It was hard at first because God didn't seem to be bothered at all that I was attracted to guys who would have been completely off-limits before. It's been hard since figuring out what I really want. The more I find myself, the easier that part gets. God seems to be more aware of what I really want than I do sometimes, and patiently waits for me to figure it out.
It's hard understanding myself even after I think I understand my new culture, which makes it hard to communicate in ways that make sense to others. I can be very outspoken one minute (current influences), and then shut down and genuinely *need* to be asked what I am thinking the next (influences from the past--women must wait to be asked). Of course that may be my personality showing too. ENFPs are known to be an enigma.
It's hard understanding others. If a Mennonite guy asks a Mennonite girl, "May I learn to know you?", it's usually in the context of asking to be in a relationship. There's casual dates and there's being in a relationship. That's it. I am very aware it's not like that where I'm at now, but hearts learn slower than heads do.
It's hard managing the freedom to show interest in a non-dominating way. Just like a guy has to learn what "no" means, so does a girl. Then too, one minute I may be bold as a lion, the next, completely unsure what do next. Then there's the fear I'm playing with a guy's heart if I show interest or friendship to more than one at once, but in my heart I know I will make healthier decisions if I don't move to exclusivity too quickly.
Finally, there's the struggle to know what it is about me that can be said to any man I know, to help make it easier for the right kind of men to notice me. If I publish this...you'll know part of what I decided about that.
I know I would make a wonderful wife, but I'm starting to realize just how daunting the world of dating looks to me, and that I have often avoided it without realizing what I was doing. Of course, if I am actually not interested, I make that as clear as necessary. It's when I really am open that I really mess it up--a lot of times because I'm too embarrassed to admit I don't understand what's going on, or because I'm too scared to properly finish a conversation that just started. If a man really wants to have that conversation with me, he's going to have to push in. I am quite capable of stopping him if I don't want to have it--but probably I just need help.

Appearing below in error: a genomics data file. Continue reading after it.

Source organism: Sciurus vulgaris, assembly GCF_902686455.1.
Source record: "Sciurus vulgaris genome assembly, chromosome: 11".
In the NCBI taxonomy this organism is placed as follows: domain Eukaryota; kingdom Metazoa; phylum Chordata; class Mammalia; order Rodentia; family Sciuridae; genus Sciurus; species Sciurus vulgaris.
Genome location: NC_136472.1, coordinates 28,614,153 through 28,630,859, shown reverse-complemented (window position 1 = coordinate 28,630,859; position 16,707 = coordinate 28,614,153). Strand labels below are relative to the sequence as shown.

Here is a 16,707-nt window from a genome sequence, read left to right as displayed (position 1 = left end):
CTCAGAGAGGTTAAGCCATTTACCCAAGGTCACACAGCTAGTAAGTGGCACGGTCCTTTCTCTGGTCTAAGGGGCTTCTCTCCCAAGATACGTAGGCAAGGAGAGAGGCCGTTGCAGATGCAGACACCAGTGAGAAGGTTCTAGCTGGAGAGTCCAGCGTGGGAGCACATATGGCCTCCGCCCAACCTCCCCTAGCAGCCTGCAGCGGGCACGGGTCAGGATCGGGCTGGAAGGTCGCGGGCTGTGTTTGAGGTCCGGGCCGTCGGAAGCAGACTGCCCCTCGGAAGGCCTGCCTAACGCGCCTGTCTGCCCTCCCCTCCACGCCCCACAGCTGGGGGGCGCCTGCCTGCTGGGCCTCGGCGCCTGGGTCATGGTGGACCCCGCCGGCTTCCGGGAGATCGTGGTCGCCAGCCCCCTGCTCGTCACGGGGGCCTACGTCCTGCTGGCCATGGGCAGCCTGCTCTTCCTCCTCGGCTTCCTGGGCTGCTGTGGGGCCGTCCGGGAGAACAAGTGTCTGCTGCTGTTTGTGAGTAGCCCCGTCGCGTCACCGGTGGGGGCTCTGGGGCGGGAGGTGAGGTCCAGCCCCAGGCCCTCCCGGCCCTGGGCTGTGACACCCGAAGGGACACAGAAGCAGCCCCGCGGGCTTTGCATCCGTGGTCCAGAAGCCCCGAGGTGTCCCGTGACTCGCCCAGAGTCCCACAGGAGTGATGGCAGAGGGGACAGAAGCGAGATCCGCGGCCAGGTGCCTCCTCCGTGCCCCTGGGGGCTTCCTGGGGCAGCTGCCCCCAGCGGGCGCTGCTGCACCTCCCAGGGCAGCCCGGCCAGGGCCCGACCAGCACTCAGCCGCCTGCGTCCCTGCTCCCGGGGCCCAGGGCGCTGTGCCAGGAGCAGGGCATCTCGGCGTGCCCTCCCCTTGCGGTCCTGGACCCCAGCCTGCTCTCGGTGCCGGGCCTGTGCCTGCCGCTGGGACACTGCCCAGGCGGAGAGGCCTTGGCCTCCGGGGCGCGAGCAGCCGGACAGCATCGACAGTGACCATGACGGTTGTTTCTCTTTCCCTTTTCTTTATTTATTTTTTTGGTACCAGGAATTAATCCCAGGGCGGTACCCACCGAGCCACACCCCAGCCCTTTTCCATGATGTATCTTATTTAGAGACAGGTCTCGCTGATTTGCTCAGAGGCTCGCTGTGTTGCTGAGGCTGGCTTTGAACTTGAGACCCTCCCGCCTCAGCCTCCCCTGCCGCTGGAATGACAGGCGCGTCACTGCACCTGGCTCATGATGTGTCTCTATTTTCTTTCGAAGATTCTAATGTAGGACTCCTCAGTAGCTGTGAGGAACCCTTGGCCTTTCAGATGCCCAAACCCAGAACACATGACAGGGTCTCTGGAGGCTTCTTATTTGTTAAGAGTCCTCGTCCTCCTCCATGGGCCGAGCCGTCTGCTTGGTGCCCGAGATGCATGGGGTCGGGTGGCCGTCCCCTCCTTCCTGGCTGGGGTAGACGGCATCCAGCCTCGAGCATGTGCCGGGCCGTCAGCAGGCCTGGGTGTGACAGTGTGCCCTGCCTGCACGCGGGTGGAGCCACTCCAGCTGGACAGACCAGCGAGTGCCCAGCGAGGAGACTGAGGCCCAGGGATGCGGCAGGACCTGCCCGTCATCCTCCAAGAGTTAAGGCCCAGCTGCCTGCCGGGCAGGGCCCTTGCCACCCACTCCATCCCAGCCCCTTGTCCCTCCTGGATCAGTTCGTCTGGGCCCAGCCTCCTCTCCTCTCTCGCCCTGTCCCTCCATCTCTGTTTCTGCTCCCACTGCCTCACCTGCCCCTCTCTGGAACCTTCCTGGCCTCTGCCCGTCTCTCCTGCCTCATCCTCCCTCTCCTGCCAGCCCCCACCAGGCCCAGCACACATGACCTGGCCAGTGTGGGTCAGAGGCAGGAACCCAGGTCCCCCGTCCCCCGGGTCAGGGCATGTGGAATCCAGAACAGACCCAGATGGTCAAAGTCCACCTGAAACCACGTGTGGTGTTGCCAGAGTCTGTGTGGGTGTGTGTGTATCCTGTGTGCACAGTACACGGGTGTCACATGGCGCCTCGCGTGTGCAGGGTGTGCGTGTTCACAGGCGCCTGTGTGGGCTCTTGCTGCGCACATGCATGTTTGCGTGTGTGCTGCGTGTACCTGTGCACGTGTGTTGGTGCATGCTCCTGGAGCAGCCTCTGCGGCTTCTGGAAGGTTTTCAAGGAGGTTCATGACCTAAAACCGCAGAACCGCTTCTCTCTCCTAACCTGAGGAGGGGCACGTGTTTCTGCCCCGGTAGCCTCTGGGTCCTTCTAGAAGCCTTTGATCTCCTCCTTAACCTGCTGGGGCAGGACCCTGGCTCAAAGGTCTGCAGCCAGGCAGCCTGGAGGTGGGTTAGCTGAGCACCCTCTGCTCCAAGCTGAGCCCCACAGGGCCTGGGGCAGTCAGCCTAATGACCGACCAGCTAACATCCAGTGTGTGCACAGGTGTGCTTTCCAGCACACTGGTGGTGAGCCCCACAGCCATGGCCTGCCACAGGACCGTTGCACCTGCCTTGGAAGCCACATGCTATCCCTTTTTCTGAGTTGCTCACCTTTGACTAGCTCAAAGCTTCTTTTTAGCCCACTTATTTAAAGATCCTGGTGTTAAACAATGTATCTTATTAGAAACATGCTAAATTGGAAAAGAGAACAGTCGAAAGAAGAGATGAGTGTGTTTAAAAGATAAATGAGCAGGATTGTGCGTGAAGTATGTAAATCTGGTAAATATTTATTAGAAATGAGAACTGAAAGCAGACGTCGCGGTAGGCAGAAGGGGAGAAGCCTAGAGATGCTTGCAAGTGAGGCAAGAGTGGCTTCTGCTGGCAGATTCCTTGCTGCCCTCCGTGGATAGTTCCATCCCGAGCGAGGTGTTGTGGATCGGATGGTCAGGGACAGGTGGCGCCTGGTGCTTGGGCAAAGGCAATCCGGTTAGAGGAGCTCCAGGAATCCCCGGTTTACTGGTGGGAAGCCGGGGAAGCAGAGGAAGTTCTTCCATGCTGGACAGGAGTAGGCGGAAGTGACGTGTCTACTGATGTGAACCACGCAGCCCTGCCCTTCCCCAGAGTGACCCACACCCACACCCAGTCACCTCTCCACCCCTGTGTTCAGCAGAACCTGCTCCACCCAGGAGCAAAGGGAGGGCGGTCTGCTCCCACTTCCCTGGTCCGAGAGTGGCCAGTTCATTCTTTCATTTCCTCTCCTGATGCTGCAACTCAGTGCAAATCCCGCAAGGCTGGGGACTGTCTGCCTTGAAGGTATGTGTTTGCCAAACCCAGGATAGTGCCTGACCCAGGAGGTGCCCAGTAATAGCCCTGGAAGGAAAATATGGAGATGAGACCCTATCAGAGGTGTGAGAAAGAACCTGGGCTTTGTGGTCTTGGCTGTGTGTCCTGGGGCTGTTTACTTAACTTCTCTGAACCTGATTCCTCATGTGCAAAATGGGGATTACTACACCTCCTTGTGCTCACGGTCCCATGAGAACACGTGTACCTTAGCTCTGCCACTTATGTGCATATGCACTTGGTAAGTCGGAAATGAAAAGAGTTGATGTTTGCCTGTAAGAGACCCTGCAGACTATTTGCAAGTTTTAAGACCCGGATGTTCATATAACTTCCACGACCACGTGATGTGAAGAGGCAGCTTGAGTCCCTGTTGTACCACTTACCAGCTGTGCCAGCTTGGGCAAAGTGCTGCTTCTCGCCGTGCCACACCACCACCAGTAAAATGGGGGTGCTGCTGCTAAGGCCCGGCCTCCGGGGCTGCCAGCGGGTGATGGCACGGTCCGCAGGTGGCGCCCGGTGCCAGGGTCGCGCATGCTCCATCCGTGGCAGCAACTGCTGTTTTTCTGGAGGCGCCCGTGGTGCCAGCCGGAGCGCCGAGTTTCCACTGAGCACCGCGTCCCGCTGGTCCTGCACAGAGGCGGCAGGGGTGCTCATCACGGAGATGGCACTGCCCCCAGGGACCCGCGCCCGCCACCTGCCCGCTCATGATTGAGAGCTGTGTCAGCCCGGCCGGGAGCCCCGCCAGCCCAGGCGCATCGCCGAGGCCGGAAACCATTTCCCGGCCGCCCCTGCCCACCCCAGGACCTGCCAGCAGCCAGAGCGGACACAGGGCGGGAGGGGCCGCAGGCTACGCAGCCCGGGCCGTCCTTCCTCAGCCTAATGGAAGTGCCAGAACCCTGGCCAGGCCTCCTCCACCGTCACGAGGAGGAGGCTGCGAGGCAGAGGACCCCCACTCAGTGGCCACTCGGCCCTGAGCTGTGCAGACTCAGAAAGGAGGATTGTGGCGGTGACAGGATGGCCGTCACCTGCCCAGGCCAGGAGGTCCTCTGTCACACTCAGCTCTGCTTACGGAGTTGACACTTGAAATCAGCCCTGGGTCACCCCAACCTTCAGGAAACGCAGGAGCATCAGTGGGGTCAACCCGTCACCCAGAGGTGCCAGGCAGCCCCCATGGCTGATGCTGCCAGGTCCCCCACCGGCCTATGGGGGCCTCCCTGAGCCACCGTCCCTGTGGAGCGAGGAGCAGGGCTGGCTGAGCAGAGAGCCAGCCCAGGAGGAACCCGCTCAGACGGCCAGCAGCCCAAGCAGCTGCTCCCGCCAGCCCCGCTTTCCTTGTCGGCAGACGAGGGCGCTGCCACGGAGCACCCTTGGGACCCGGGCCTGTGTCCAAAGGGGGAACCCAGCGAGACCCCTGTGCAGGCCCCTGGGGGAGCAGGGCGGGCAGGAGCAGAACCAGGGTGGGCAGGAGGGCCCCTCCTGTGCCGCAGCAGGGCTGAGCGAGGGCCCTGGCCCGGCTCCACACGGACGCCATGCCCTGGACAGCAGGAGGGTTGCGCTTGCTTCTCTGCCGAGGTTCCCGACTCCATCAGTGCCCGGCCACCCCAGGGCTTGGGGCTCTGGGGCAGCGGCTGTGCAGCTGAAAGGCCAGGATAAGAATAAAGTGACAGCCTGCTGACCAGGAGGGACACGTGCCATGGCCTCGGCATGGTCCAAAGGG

I know I could continue, as I did earlier in my journey, to put a lot of energy into learning how to date or attract a guy. I admit I have things to do with my time that seem more important. Besides, no one has written a dating guide specifically for people like me yet. If they're really targeting my demographic, they need to value virginity, and they need to teach friendship too. As well as how to get along with male coworkers. The kind of male coworkers that would have treated the former me with kid gloves--for good reason.
Don't kid yourself. When a woman starts wearing pants, when she leaves her Mennonite upbringing, she's going to need social skills she hasn't even thought about yet. At least, I do. Mostly the ability to express in an understandable, reasonably polite way that I don't share your values, so please bug off. My clothes did the communicating about how different I was before. Actually the outer change does signify that I am more like most people than I used to be.
If you are a young woman contemplating leaving, expect to take some time for transition. More than you currently think is necessary. The bigger the jump you are making the more seriously you need to take this. Expect attraction and attachment to hit you similar to the way it would be if you were traveling to another country and seeing exciting new sights and sounds every day. Know it will be worth the wait to allow yourself to grow into your new self before making such an important choice.
Here's a secret. Not even ex-Mennonite guys may be your match.
They may be offended if you show too much interest or leadership. They may not really understand the depth of the transformation required of you. They may have left earlier or easier than you and observe you are still adjusting and talking a lot about where you came from and thus be uninterested in spite of other attractive things about you.
Guess what? In spite of all this, it's still worth it. At least, for me it has been.
The whole wide world, which I really had no interest in at all, has opened up to me. As they say, the world is my oyster.
It takes time to learn how to manage so much more freedom, but it is such a rewarding journey. I am looking forward to the day where instead of saying how lucky I am I didn't get married before I had a chance to make this life-altering choice, I can say how lucky I am to have waited for the right man. Right now, it's humbling. I don't like that I sound lonely at times and far from family, or that sometimes I actually really am.
And in this context, I can't possibly be more grateful for a place of my own where I can find myself. As I decorate home, remove distracting clutter, and do projects I love, my understanding of the new me grows in ways that are hard to quantify. I knew, in my heart of hearts, to become more ready to find love, having my own home was an absolute must as well as just simply the desire of my heart. I am so grateful for God's provision.